City of London (Photo: Reuters)
City of London (Photo: Reuters)

Labour's House of Lords spokesperson for Treasury and Economic Affairs, Lord John Eatwell, has told IBTimes UK that the economic outlook for Britain is grim and that complex regulatory changes will hurt businesses and growth in the long term.

Speaking on the side-lines of the University of Southern California's (USC's) Global Conversation in London, Eatwell said that many of the proposed regulatory changes are becoming too complex, and that tweaks being made to initial proposals will undo most of the positive aspects of proposed changes, such as those outlined in the Vickers Report on banking reform.

"In the UK, we have failed to properly think about the financial system we want and how we are going to get there, so instead Britain is developing an incredibly complex regulatory system that will in turn create great distortions and loopholes that will become very difficult to manage," said Eatwell, who is also Professor of Economics at USC as well as President and Professor of Financial Policy at Queen's College, Cambridge.

"The other day Andy Haldane, the executive director for Financial Stability at the Bank of England even said that we need a much simpler approach and to not add to the complexity and major changes that are already being put in place," he added.

In the wake of the credit crisis of 2007 and the subsequent sovereign debt crisis that has spread across Europe, regulators and policy makers have tried to find ways to amend existing banking legislation in order to prevent a systemic collapse from happening again.

In the UK, banks faced a crisis in liquidity after losing much of their balance sheet, which led to the government taking an 83 percent stake in the government and 42 percent stake in RBS.

Echoing the US 'Glass-Steagall Act' of 1933, which effectively split retail and investment banking for several decades, the Independent Commission on Banking's report, dubbed 'The Vickers Report' after its author, Sir John Vickers , has proposed the 'ring-fencing' of investment banking activities from traditional deposit-taking by 2019.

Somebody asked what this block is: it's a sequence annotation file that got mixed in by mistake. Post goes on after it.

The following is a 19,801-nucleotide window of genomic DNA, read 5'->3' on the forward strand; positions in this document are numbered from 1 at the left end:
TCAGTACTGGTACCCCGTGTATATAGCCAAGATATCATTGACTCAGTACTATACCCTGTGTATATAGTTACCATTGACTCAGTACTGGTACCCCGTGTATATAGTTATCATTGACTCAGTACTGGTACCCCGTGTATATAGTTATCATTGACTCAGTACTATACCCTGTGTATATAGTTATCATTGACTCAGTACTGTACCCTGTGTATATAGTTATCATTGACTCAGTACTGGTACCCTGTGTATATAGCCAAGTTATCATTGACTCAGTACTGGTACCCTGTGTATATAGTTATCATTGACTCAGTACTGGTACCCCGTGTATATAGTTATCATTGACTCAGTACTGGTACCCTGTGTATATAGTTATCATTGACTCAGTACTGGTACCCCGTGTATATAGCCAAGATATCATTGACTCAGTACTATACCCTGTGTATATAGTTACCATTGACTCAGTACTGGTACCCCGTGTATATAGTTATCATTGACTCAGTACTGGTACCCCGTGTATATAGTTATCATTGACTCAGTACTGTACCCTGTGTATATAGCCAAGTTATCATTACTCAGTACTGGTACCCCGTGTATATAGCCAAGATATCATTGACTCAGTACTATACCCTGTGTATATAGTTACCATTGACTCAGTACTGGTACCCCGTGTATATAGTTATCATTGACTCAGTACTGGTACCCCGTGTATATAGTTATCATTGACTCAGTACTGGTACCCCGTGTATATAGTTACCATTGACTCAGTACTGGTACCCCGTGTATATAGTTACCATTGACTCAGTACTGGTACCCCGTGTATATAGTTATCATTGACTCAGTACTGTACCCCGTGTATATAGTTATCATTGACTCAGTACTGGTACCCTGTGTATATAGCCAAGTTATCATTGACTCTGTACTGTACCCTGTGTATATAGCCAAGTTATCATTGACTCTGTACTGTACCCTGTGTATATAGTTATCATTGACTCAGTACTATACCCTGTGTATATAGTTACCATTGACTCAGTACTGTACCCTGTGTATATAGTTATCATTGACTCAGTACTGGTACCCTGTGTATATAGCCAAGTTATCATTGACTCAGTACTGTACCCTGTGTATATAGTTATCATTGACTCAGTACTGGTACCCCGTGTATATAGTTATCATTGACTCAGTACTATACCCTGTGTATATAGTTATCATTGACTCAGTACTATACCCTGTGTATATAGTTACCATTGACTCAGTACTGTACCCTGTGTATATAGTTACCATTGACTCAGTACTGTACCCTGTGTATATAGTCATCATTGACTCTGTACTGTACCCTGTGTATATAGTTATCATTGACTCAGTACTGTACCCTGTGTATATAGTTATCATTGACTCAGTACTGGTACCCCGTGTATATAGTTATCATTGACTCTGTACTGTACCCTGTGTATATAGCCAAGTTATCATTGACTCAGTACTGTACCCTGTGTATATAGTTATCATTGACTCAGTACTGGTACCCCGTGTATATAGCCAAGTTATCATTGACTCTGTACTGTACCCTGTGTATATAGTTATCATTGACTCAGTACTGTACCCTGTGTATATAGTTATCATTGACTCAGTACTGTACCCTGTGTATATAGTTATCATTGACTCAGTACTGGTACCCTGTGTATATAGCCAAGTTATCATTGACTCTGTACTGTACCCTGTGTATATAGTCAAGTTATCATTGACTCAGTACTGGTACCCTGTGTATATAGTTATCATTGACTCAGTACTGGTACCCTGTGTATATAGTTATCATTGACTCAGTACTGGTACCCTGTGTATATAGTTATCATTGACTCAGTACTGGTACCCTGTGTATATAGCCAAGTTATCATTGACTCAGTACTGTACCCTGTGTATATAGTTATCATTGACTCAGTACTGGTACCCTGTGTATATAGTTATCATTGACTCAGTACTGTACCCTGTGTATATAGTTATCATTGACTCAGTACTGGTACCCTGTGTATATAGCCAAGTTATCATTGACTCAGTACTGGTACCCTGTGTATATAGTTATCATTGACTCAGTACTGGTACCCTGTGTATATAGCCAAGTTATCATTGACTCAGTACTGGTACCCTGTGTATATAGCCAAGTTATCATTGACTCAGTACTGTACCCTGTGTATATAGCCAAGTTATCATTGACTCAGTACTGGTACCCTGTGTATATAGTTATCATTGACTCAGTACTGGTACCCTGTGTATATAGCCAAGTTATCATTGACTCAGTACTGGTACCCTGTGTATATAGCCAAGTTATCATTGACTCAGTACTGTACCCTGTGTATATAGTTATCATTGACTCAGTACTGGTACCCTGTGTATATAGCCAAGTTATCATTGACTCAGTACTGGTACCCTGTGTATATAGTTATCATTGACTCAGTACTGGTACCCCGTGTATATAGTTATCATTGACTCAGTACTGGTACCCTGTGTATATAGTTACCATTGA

"The Glass-Steagall Act was very simple and there was a definable boundary between retail and investment banking. However, with all the amendments to the Vickers Report, including letting these banks sell complex derivatives to retail customers, the ring-fence the report is promoting is being eroded," said Eatwell.

"We are failing small to medium enterprises (SME) and by blowing a hole in the ring-fence, I don't see how the situation is going to improve. SMEs need the capital, know what they are paying for and by selling them products they will never understand is just going to be hugely damaging."

Some industry critics have voiced concern that by ring-fencing retail away from the more profitable investment banking operations, this may hurt the longer-term health of the bank's balance sheet. However, Eatwell believes this isn't the case.

"I am not saying that it won't be tough but I believe that retail banking will still be profitable and in turn help the stability of the overall system. The point that needs to be made is that if there is any problems with the investment banking arm, then it shouldn't impinge on customer deposits or the wider economy," said Eatwell.